29 July 2020
At NHS Leeds Clinical Commissioning Group (CCG), we organise NHS services for the city. We work with 97 GP practices serving around 870,000 people.
Those services are for everyone, in all our communities.
But life is not the same for everyone.
As with most big cities, there are health inequalities in Leeds and many reasons for those inequalities. For the CCG and the city, one of our most important, shared aims is to reduce those inequalities so that people across all our communities can enjoy good health and wellbeing.
In Leeds and around the world, we are seeing that many people have fared much worse from the coronavirus because of underlying inequalities. If we can better understand how and why this is so, we can be more effective in tackling the problem. Indeed, we already have new, rich insights about this, such as those recently reported by Healthwatch Leeds.
Whether it’s related to the coronavirus or to other health challenges, the richer the information – or data – that we have, the better we can understand a problem and how to tackle it.
For most of us working in health and care, we deal with people’s personal health and care data every day. Developments in digital technologies , such as people’s electronic health records, have transformed the way that this data is collected.
In our city, thanks to the Leeds Care Record, health and care professionals can now access more than three-quarters of million people’s health records (data) to understand how best to care for them.
As well as for offering direct care, analysing people’s health and care data has, for decades, also been an important part of improving care research and service planning. University-based researchers and health service planners use that data to better understand how to improve services, trial innovations, develop new treatments and prevent ill health. This always means working carefully and safely within specific laws and policies.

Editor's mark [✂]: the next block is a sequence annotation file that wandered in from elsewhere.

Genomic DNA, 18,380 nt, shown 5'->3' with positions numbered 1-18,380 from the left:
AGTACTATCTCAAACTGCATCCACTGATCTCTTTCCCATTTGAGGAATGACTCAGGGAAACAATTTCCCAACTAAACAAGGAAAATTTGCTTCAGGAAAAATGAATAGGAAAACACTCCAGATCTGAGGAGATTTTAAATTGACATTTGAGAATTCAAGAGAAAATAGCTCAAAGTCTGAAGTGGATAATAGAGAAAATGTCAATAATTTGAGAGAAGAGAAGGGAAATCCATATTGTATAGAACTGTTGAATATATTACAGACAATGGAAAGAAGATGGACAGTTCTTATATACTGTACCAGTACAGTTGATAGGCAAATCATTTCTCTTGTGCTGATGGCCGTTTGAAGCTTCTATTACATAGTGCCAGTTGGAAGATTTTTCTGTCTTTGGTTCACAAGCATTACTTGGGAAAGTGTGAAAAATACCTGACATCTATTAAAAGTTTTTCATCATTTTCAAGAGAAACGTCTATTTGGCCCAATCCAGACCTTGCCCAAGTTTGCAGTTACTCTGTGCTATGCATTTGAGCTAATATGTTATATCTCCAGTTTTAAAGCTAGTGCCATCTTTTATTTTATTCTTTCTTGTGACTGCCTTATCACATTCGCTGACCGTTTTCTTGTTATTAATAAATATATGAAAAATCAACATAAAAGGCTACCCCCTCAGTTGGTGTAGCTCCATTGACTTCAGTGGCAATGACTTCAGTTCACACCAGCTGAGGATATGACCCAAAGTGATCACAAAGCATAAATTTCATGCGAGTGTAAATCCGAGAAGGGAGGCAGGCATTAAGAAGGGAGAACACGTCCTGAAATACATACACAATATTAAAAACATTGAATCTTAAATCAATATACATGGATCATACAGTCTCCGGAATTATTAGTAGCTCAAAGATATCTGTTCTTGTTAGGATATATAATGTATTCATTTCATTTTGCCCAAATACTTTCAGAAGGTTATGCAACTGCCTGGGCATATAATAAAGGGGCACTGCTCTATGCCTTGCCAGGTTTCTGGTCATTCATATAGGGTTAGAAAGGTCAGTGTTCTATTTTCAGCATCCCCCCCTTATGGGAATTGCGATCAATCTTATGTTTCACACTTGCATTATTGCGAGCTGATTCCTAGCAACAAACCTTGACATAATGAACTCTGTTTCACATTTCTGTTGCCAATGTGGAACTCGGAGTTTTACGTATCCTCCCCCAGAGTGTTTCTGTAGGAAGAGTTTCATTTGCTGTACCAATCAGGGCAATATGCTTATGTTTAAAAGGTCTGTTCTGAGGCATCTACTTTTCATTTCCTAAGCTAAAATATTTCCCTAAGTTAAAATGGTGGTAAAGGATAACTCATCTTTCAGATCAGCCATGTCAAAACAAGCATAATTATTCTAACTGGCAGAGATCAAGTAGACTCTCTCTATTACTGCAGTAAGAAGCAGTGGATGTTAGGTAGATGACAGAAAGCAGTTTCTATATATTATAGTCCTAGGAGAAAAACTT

But getting access to that data is not straightforward.
That’s because a researcher must get agreement each time from various organisations and from the people whose data is being looked at. We’re further limited because our data systems and technology aren’t as joined up as they could be, and there are too few people skilled in how to use and understand that data.
All of these things ultimately limit our progress in understanding how to reduce health inequalities.
A new Leeds project being planned this summer will start to explore how we can transform this and improve care for everyone more quickly and efficiently.
Named Living in Leeds, the new Leeds Academic Health Partnership project aims to help our city become ‘research-ready’. This must be done in ways which the people of Leeds agree with and support.
It will explore how we can develop a citywide approach for Leeds people, better join up our data technology and systems for researchers and planners and improve data analytics skills among our workforce.
So what are we asking of Leeds people?
People’s personal data is their personal data. So, as part of Living in Leeds, we want to understand their views and preferences about how their data is managed or shared, with whom and why.
The issue of personal ‘data’ was perhaps largely irrelevant to many people until just a few weeks ago. Then it landed on centre stage as governments around the world struggled to manage the pandemic. Our tea-time, TV briefings by the government paraded graphs and tables of ‘data’ showing how the picture was unfolding. And, as the virus took hold, the government introduced a range of new measures asking us to share our very personal data to help them understand and manage the crisis.
Suddenly, data and data sharing may have taken on new meanings for people and many may be justifiably worried or confused.
When it comes to our Leeds approach to data sharing, we will invite local people to help shape how we do this as a city. We want them to tell us how to best engage with their families and local communities about this. We want to listen carefully and respond and adapt to what we hear.
That way, together we are building something possibly even more important than technical capabilities or innovative healthcare. It’s called trustworthiness.
And that will make us all proud to be Living in Leeds.
Tim Ryley is NHS Leeds CCG Chief Executive and is the Leeds Academic Health Partnership board sponsor for Living in Leeds.
Keep in touch
Please contact Leeds Academic Health Partnership for more information or if you are interested in being involved.
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